This after nine days of fierce street fighting and heavy artillery barrages as Ethiopian troops and tanks acting on behalf of the interim Somali government sought to drive Islamist rebels from positions in the city. Somalia has endured 16 years of almost-unbroken violence since dictator Mohamed Siad Barre was booted out in 1991, an event that produced a classical power vacuum that a variety of militias and clans have sought to fill with the predictable bloody results.

This past December, Ethiopia intervened on behalf of the interim government and appeared to have defeated the Islamists. In March, an African Union peacekeeping force began to arrive to police a ceasefire. Instead, rebels began attacking them as soon as they arrived and violence quickly escalated.

This latest round has left hundreds of civilians dead, hundreds of thousands have fled the city leaving half of it "a ghost city," and the interim government is accused by the UN of blocking the arrival of humanitarian relief and food aid. Meanwhile,
"We are getting reports that people have started dying in the camps because of squalid conditions - they are starving, with no water, food or medicine," said Sudan Ali Ahmed, chairman of the Elman Peace and Human Rights Organisation which monitors casualty rates.

"These people should just stop fighting."
The question, as it always is with war: Is your cause really worth this?

Turkey - In an unusually blunt statement, Reuters reported on Friday, the General Staff of the Turkish Army (the equivalent of the Joint Chiefs of Staff) declared that the armed forces "are watching ... with concern" in the wake of an indecisive first round of parliamentary balloting for a new president that revealed a deep split between Turkish secularists and the Islamist-rooted government.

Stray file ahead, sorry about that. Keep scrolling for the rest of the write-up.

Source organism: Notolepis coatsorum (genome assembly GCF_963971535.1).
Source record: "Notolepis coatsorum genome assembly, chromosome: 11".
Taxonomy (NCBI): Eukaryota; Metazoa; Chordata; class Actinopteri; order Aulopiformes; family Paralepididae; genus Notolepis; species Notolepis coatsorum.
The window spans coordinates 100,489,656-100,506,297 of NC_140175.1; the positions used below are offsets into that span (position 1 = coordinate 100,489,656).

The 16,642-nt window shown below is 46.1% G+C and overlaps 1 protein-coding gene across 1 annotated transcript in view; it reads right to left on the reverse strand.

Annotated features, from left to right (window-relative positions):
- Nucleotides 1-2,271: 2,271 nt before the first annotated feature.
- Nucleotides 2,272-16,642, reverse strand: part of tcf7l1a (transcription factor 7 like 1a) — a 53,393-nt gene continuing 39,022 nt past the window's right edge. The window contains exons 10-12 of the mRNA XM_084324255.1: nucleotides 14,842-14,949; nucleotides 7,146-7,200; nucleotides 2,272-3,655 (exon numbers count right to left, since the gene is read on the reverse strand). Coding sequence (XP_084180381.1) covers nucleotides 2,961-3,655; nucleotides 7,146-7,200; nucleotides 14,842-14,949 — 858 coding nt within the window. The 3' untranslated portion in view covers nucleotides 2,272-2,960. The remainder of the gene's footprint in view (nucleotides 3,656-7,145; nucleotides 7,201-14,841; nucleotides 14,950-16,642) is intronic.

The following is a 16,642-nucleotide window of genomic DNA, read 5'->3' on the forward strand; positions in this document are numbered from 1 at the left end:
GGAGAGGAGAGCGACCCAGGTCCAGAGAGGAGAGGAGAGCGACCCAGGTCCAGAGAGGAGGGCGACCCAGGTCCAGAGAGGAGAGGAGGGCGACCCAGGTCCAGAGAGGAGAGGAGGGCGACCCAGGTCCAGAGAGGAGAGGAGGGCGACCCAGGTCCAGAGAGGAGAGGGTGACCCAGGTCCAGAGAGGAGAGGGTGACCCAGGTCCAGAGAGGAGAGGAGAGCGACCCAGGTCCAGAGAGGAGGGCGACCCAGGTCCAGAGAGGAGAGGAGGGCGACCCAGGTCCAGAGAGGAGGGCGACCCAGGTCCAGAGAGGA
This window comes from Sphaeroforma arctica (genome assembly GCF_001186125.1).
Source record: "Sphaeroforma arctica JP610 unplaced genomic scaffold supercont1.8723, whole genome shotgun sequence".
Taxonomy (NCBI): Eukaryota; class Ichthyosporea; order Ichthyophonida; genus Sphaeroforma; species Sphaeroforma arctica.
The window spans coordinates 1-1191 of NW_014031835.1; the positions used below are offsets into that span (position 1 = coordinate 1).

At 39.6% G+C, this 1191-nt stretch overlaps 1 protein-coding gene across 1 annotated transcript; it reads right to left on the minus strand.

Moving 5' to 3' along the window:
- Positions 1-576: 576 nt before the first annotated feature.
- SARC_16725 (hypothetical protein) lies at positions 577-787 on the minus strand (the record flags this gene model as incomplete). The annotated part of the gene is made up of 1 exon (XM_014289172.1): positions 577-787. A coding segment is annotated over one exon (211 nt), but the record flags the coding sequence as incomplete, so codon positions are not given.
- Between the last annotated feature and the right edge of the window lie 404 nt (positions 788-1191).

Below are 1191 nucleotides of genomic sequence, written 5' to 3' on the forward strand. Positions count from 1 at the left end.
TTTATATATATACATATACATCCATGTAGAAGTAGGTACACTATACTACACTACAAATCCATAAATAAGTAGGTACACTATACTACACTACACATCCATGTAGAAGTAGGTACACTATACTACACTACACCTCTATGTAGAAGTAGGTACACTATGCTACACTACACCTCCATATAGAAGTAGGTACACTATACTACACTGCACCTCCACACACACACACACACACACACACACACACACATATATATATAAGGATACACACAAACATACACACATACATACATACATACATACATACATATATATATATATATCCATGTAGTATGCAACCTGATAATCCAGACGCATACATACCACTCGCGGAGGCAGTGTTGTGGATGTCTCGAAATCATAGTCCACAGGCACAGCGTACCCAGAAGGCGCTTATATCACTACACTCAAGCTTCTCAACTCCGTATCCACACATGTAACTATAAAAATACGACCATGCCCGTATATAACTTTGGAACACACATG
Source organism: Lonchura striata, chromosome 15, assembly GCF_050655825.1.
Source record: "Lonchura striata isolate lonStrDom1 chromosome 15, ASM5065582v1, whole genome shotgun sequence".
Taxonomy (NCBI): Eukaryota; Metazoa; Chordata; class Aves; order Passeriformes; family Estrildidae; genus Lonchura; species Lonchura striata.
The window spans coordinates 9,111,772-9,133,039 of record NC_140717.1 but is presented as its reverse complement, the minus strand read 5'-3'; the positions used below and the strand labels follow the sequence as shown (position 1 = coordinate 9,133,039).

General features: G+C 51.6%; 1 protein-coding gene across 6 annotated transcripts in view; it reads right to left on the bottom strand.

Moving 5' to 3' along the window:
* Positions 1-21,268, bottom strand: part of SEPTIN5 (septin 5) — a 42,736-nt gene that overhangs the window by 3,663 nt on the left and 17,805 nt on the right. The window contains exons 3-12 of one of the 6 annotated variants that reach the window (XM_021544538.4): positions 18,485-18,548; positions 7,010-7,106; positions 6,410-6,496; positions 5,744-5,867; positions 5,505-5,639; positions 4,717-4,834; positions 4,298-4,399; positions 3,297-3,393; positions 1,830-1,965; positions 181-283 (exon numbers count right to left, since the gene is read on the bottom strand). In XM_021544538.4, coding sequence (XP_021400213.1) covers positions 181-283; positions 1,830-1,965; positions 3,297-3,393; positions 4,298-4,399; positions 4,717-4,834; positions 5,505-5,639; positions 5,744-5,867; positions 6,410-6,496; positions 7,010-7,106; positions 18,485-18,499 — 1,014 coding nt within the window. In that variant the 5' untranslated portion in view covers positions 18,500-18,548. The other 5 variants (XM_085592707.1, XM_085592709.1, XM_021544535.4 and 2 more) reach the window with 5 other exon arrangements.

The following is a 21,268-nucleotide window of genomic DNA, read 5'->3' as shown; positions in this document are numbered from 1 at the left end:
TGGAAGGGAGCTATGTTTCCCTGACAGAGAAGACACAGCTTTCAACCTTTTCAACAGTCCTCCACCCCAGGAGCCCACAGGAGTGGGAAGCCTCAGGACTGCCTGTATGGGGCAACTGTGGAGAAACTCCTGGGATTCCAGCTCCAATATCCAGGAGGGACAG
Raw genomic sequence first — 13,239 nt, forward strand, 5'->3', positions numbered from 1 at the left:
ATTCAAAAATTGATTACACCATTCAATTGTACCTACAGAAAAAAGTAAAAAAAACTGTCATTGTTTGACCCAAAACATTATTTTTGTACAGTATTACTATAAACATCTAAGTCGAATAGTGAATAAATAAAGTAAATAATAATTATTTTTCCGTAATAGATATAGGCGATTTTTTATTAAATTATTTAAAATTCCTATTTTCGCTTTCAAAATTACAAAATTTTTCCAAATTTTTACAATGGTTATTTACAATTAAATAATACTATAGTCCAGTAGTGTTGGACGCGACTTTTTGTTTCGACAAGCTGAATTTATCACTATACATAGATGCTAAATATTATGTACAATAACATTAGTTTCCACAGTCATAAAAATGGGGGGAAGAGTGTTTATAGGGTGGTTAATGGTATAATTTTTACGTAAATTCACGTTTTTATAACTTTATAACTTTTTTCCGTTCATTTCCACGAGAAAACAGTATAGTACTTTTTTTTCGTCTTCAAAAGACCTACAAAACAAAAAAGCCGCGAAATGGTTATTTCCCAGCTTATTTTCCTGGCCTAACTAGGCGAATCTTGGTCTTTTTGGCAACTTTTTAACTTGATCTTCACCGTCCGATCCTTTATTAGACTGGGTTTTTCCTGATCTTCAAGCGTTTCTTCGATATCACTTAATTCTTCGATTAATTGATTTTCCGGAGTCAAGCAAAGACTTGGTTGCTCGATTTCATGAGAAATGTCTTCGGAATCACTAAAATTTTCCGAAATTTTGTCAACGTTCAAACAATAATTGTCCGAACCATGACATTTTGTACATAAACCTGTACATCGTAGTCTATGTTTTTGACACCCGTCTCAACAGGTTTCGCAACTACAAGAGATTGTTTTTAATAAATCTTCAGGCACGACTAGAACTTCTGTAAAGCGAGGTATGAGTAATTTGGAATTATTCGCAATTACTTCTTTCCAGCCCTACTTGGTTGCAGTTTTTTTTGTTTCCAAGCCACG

Foreign Minister Abdullah Gul, the ruling AK Party's candidate, failed to win sufficient votes in the first round of voting after opposition parties boycotted the session. ...

The AK Party's main rival, the CHP, has asked the Constitutional Court to annul the vote on a technicality, raising the risk of protracted legal wrangling in the strategically important European Union candidate country.
Turkey has been pointed to on any number of occasions as the example of how a Muslim country can embrace democracy. (Or at least the outward form of it, the substance is open to considerable question.) Yet the tension is always there and the military regards itself at the guarantor of secularism.
Turkey's secular elite, which includes army generals, top judges and the opposition parties, fear that Gul, a former Islamist, will try to erode Turkey's separation of politics and religion if elected.

The army ousted a government it viewed as too Islamist as recently as 1997. Gul served in that government. He says his views have changed and he is now a conservative democrat. ...

[But a]s an example of what it called increased "reactionary," or Islamist, activity, the army statement cited the recent murder of three Christians at a Bible publishing house in eastern Turkey. Turkish media have suggested the arrested suspects may be militant Islamists.